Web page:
For better or worse (usually worse), Americans are known for celebrating holidays of every kind with themed drinking. Oftentimes, the true purpose of the celebration, or an understanding of why it’s a holiday in the first place, is neglected. One of those holidays is Cinco de Mayo, also insensitively referred to as Cinco de Drinko.
For the unaware, Cinco de Mayo commemorates the Mexican army’s astonishing triumph over the better-equipped invading French army in the small village of Puebla on May 5, 1862. The Battle of Puebla slowed the French as they progressed from the coast to Mexico City. News of the victory traveled up to San Francisco and then the gold mining towns in northern California. Upon receiving word, the Mexican and Mexican-American community in Columbia, California, broke out into a spontaneous celebration lasting into the night. It was the first Cinco de Mayo party although it wasn’t held on the actual date. Cinco de Mayo celebrations spread through the rest of California, then the rest of the country. By the 1960s, the Chicano community was encouraging recognition of the date to honor indigenous Mexicans.
The story is different in Mexico. Comparing how people in the US celebrate Cinco de Mayo versus people in Mexico is difficult because, in short, it’s not widely celebrated in Mexico other than in Puebla.
“[Cinco de Mayo] is mostly celebrated in Puebla where the battle took place that honors this holiday,” says Sofia Partida of Partida Tequila, whose family shared the origins of Mexican traditions with her when growing up. “Puebla goes all out with massive celebrations, parades, and fairs to commemorate the battle that was won there against the French.”
More than 300,000 people visit Puebla in May for the military and cultural parade, battle reenactments on the original battleground, and the ensuing celebrations. There’s no shortage of things to do in Puebla, Mexico’s fourth largest city, a UNESCO World Heritage Center, and the capital of the state of Puebla. Food and drink hold special importance here — by some accounts, it’s the birthplace of mole and is one of the nine states legally allowed to produce mezcal. Leave Puebla, though, and May 5 isn’t a big holiday. It’s pretty much just another normal day.
Contrast that to Cinco de Mayo in the States, which over time has become somewhat of a pop-culture phenomenon filled with unjustified drinking. Many Americans confuse it with Mexican Independence Day, which occurs on September 16th — a misconception that only discredits many of the celebrations in America even further. The company that imported Corona in 1989, Gambrinus Group, had the first big push to link drinking and Cinco de Mayo with a commercial about “Cinco de Corona.” Celebrating on Cinco de Mayo, whether you’re of Mexican descent or not, isn’t the issue — it’s a matter of whether your intentions are in the right place while doing so.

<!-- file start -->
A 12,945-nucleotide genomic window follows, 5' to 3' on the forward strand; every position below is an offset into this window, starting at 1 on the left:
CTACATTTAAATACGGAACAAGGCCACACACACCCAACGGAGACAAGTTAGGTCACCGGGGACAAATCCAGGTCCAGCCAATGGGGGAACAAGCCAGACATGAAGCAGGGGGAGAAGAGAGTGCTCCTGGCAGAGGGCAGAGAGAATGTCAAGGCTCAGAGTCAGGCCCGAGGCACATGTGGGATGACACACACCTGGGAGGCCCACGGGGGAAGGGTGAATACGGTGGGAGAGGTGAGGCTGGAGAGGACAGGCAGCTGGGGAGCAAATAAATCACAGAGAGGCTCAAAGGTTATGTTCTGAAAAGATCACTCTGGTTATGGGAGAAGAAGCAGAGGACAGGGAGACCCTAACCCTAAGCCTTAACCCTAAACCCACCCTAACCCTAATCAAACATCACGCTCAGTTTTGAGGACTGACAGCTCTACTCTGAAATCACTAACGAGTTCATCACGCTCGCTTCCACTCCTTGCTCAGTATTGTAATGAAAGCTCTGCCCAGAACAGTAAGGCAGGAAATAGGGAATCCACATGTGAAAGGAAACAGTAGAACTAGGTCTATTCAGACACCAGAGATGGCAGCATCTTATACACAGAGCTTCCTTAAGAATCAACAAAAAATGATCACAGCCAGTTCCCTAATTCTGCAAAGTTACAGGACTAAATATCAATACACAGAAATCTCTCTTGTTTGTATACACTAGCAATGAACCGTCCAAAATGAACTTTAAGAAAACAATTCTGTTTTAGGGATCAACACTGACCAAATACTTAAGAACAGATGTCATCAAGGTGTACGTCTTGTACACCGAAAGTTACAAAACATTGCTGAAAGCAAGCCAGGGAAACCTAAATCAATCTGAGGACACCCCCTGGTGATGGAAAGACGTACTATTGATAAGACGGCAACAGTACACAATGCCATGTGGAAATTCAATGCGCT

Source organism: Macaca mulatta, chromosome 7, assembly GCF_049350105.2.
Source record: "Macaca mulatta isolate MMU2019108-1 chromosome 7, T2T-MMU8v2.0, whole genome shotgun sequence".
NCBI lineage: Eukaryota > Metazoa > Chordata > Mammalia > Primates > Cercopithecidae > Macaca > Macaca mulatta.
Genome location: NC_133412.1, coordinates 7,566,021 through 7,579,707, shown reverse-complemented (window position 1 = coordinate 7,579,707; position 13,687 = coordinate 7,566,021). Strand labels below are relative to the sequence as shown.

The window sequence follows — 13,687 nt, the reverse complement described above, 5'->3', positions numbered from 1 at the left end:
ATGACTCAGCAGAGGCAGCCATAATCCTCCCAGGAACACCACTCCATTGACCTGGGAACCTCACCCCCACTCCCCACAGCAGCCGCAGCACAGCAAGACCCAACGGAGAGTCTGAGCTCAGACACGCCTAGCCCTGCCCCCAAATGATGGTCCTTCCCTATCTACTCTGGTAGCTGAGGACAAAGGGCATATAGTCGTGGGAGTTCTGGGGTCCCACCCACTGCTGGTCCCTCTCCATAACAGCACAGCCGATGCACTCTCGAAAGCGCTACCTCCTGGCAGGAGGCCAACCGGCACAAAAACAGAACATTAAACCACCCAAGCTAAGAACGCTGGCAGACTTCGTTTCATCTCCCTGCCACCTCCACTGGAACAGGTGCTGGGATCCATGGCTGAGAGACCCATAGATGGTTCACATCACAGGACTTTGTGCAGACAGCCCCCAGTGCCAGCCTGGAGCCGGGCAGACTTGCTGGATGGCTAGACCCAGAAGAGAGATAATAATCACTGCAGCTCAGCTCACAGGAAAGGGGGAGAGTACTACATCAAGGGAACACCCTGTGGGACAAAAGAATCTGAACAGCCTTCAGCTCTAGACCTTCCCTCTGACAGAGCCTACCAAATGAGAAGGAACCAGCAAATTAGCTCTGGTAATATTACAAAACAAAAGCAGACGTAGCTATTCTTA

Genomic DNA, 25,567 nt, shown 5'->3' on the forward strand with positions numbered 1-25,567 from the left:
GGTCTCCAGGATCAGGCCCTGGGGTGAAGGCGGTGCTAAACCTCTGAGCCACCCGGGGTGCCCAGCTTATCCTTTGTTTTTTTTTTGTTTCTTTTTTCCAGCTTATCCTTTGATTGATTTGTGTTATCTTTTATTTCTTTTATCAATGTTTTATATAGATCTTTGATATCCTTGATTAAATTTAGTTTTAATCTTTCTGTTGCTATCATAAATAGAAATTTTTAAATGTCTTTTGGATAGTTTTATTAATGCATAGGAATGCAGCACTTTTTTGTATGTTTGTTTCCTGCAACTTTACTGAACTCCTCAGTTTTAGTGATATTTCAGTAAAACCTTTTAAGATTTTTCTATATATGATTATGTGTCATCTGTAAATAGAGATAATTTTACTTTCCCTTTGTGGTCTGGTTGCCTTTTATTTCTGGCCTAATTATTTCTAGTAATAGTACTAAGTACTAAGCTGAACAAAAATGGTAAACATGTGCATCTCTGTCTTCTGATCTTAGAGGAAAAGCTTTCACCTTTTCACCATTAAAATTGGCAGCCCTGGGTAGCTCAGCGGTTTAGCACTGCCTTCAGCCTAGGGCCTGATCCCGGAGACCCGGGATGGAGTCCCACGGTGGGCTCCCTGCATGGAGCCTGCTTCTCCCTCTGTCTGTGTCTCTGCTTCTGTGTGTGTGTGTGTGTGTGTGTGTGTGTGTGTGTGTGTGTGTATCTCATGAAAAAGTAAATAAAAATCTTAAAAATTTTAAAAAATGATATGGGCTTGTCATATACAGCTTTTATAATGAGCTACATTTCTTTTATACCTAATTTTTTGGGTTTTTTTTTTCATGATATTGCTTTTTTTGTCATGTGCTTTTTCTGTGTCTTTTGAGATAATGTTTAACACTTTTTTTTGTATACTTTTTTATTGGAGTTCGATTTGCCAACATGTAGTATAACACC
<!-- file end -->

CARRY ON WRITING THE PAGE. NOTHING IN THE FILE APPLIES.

“Cinco de Mayo began as a celebration of the French defeat, but the holiday has grown and changed with time,” Ray Ramos, director of Hacienda Corralejo, says. “For Mexican-Americans in the United States, it has become a complex symbol of Mexican culture, heritage, and character.”
“It’s become an occasion in the US because Mexican celebrations are something we all want to experience and can relate to,” says Mexican-American Camille Austin of Montelobos Mezcal. “Being surrounded by loved ones, eating lots of delicious Mexican food, and enjoying great tequila and mezcal are all things loved by nearly everyone.” That said, without education and respect for the history of the culture of why we are celebrating, the excessive drinking and eating can come off as a bit selfish.
“I think the reason for the discrepancy on how Cinco is celebrated in the US versus Mexico is that the history piece is completely missing from how we celebrate in the US,” Partida explains. “You don’t hear about the Battle of Puebla, or how mole is the traditional dish that is served for the festivities. The Cinco holiday is a good example of another tradition watered down in the US.”
Dressing up in Mexican or French Army attire and reenacting the Battle of Puebla is one way to respectfully celebrate the day. Acknowledging the history and culture through food, drink, and other rituals is another possibility. Enjoying traditional foods like tamales, or paletas, around loved ones and family, along with some margaritas and agave spirits, is an acceptable way to embrace Mexican culture, and many Mexicans (and Mexican-Americans) celebrate similarly.
Cinco de Mayo’s modern rise in popularity was largely driven by beverage brands trying to capitalize on a relevant occasion for sales (a few of which, I acknowledge, are represented as sources here). Some brands, however, have recently begun to use this massive platform to tie in relevant cultural messaging to raise awareness of what it truly means to celebrate the day. Also, in the modern age where Google has all the answers, ignorance is no longer an excuse. So drink a margarita, share some mezcal with friends and family (maybe paired with some authentic Mexican or Mexican-American dishes), and celebrate the day. Just do so with respect toward the culture that has shared all of those delicious things with us.
“How we see the US celebrate Cinco de Mayo isn’t a bad thing,” Antonio Rodriguez, director of production at Patron Tequila, says. “At the end of the day, we see it as an occasion where you can see the love and appreciate for the Mexican culture and how excited they are about celebrating different Mexican traditions for one day.”
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